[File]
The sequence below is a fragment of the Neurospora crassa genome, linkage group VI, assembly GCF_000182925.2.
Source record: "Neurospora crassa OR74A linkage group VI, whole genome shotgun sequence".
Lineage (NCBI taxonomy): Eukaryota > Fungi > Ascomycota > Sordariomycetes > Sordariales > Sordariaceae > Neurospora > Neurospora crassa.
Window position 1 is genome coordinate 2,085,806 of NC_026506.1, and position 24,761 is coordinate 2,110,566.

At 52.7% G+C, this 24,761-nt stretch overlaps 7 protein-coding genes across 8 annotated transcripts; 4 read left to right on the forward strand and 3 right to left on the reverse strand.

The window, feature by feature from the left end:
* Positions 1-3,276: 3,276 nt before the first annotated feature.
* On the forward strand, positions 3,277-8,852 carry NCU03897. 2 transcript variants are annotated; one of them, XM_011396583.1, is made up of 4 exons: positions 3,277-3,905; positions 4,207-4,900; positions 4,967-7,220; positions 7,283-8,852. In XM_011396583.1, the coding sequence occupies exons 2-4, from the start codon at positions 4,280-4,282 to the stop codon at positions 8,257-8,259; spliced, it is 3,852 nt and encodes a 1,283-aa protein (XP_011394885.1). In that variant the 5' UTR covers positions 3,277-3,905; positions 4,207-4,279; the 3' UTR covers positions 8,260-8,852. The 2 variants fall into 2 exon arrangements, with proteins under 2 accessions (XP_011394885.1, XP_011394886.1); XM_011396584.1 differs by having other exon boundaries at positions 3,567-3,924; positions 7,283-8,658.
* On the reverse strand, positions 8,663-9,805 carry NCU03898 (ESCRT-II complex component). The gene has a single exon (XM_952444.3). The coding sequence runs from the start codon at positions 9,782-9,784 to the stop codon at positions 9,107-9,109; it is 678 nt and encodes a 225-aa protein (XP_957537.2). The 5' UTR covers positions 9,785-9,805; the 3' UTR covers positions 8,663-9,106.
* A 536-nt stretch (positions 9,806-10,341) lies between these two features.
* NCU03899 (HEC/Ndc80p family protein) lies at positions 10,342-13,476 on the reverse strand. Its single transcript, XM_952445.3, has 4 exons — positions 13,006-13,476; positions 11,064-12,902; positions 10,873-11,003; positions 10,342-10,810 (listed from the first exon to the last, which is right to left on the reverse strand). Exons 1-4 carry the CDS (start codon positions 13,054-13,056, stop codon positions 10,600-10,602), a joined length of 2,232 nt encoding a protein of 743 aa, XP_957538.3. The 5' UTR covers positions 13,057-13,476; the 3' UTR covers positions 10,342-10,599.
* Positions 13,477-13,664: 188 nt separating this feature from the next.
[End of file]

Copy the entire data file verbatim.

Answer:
The sequence below is a fragment of the Neurospora crassa genome, linkage group VI, assembly GCF_000182925.2.
Source record: "Neurospora crassa OR74A linkage group VI, whole genome shotgun sequence".
Lineage (NCBI taxonomy): Eukaryota > Fungi > Ascomycota > Sordariomycetes > Sordariales > Sordariaceae > Neurospora > Neurospora crassa.
Window position 1 is genome coordinate 2,085,806 of NC_026506.1, and position 24,761 is coordinate 2,110,566.

At 52.7% G+C, this 24,761-nt stretch overlaps 7 protein-coding genes across 8 annotated transcripts; 4 read left to right on the forward strand and 3 right to left on the reverse strand.

The window, feature by feature from the left end:
* Positions 1-3,276: 3,276 nt before the first annotated feature.
* On the forward strand, positions 3,277-8,852 carry NCU03897. 2 transcript variants are annotated; one of them, XM_011396583.1, is made up of 4 exons: positions 3,277-3,905; positions 4,207-4,900; positions 4,967-7,220; positions 7,283-8,852. In XM_011396583.1, the coding sequence occupies exons 2-4, from the start codon at positions 4,280-4,282 to the stop codon at positions 8,257-8,259; spliced, it is 3,852 nt and encodes a 1,283-aa protein (XP_011394885.1). In that variant the 5' UTR covers positions 3,277-3,905; positions 4,207-4,279; the 3' UTR covers positions 8,260-8,852. The 2 variants fall into 2 exon arrangements, with proteins under 2 accessions (XP_011394885.1, XP_011394886.1); XM_011396584.1 differs by having other exon boundaries at positions 3,567-3,924; positions 7,283-8,658.
* On the reverse strand, positions 8,663-9,805 carry NCU03898 (ESCRT-II complex component). The gene has a single exon (XM_952444.3). The coding sequence runs from the start codon at positions 9,782-9,784 to the stop codon at positions 9,107-9,109; it is 678 nt and encodes a 225-aa protein (XP_957537.2). The 5' UTR covers positions 9,785-9,805; the 3' UTR covers positions 8,663-9,106.
* A 536-nt stretch (positions 9,806-10,341) lies between these two features.
* NCU03899 (HEC/Ndc80p family protein) lies at positions 10,342-13,476 on the reverse strand. Its single transcript, XM_952445.3, has 4 exons — positions 13,006-13,476; positions 11,064-12,902; positions 10,873-11,003; positions 10,342-10,810 (listed from the first exon to the last, which is right to left on the reverse strand). Exons 1-4 carry the CDS (start codon positions 13,054-13,056, stop codon positions 10,600-10,602), a joined length of 2,232 nt encoding a protein of 743 aa, XP_957538.3. The 5' UTR covers positions 13,057-13,476; the 3' UTR covers positions 10,342-10,599.
* Positions 13,477-13,664: 188 nt separating this feature from the next.